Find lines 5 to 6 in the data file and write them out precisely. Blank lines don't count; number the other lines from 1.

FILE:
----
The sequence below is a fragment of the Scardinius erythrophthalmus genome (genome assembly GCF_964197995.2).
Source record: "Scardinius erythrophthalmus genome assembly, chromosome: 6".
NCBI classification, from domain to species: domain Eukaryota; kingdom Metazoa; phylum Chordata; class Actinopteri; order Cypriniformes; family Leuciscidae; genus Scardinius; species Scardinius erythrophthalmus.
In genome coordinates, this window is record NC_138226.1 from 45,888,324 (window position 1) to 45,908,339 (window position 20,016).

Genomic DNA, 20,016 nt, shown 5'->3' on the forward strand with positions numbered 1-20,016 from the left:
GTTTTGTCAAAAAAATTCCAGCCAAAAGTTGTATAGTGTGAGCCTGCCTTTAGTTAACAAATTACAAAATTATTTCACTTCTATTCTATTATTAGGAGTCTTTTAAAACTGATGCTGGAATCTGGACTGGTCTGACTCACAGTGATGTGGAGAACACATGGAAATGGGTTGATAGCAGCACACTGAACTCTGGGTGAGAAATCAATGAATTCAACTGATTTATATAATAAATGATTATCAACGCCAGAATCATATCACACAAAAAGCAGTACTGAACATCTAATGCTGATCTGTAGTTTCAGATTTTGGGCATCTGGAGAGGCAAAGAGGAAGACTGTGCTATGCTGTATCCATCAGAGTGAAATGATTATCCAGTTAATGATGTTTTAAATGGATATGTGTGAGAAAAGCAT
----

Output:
Genomic DNA, 20,016 nt, shown 5'->3' on the forward strand with positions numbered 1-20,016 from the left:
GTTTTGTCAAAAAAATTCCAGCCAAAAGTTGTATAGTGTGAGCCTGCCTTTAGTTAACAAATTACAAAATTATTTCACTTCTATTCTATTATTAGGAGTCTTTTAAAACTGATGCTGGAATCTGGACTGGTCTGACTCACAGTGATGTGGAGAACACATGGAAATGGGTTGATAGCAGCACACTGAACTCTGGGTGAGAAATCAATGAATTCAACTGATTTATATAATAAATGATTATCAACGCCAGAATCATATCACACAAAAAGCAGTACTGAACATCTAATGCTGATCTGTAGTTTCAGATTTTGGGCATCTGGAGAGGCAAAGAGGAAGACTGTGCTATGCTGTATCCATCAGAGTGAAATGATTATCCAGTTAATGATGTTTTAAATGGATATGTGTGAGAAAAGCAT